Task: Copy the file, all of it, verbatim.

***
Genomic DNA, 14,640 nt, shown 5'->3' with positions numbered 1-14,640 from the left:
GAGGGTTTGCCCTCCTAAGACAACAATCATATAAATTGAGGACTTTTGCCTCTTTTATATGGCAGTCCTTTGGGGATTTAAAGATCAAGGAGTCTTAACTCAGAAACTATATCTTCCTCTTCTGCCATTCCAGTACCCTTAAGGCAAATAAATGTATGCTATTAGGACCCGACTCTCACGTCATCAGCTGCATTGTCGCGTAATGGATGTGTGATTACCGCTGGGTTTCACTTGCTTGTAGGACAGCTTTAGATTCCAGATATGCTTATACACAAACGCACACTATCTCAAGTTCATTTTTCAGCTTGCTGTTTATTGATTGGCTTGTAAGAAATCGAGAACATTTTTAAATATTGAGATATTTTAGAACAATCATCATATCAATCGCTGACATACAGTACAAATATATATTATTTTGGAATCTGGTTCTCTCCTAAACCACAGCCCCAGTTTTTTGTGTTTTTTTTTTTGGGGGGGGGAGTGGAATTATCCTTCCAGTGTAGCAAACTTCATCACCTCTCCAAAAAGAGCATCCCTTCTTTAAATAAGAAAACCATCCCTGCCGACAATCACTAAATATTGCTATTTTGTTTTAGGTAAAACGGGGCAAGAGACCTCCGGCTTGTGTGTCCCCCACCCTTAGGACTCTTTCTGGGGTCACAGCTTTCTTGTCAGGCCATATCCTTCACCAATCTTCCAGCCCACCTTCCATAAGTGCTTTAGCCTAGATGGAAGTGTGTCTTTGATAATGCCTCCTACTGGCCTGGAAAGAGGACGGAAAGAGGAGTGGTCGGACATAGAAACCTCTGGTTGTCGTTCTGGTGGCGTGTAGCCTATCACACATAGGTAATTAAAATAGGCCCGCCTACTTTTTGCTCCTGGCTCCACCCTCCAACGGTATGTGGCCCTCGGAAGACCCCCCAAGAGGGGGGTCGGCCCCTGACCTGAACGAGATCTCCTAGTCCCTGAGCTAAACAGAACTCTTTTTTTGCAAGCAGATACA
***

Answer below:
Genomic DNA, 14,640 nt, shown 5'->3' with positions numbered 1-14,640 from the left:
GAGGGTTTGCCCTCCTAAGACAACAATCATATAAATTGAGGACTTTTGCCTCTTTTATATGGCAGTCCTTTGGGGATTTAAAGATCAAGGAGTCTTAACTCAGAAACTATATCTTCCTCTTCTGCCATTCCAGTACCCTTAAGGCAAATAAATGTATGCTATTAGGACCCGACTCTCACGTCATCAGCTGCATTGTCGCGTAATGGATGTGTGATTACCGCTGGGTTTCACTTGCTTGTAGGACAGCTTTAGATTCCAGATATGCTTATACACAAACGCACACTATCTCAAGTTCATTTTTCAGCTTGCTGTTTATTGATTGGCTTGTAAGAAATCGAGAACATTTTTAAATATTGAGATATTTTAGAACAATCATCATATCAATCGCTGACATACAGTACAAATATATATTATTTTGGAATCTGGTTCTCTCCTAAACCACAGCCCCAGTTTTTTGTGTTTTTTTTTTTGGGGGGGGGAGTGGAATTATCCTTCCAGTGTAGCAAACTTCATCACCTCTCCAAAAAGAGCATCCCTTCTTTAAATAAGAAAACCATCCCTGCCGACAATCACTAAATATTGCTATTTTGTTTTAGGTAAAACGGGGCAAGAGACCTCCGGCTTGTGTGTCCCCCACCCTTAGGACTCTTTCTGGGGTCACAGCTTTCTTGTCAGGCCATATCCTTCACCAATCTTCCAGCCCACCTTCCATAAGTGCTTTAGCCTAGATGGAAGTGTGTCTTTGATAATGCCTCCTACTGGCCTGGAAAGAGGACGGAAAGAGGAGTGGTCGGACATAGAAACCTCTGGTTGTCGTTCTGGTGGCGTGTAGCCTATCACACATAGGTAATTAAAATAGGCCCGCCTACTTTTTGCTCCTGGCTCCACCCTCCAACGGTATGTGGCCCTCGGAAGACCCCCCAAGAGGGGGGTCGGCCCCTGACCTGAACGAGATCTCCTAGTCCCTGAGCTAAACAGAACTCTTTTTTTGCAAGCAGATACA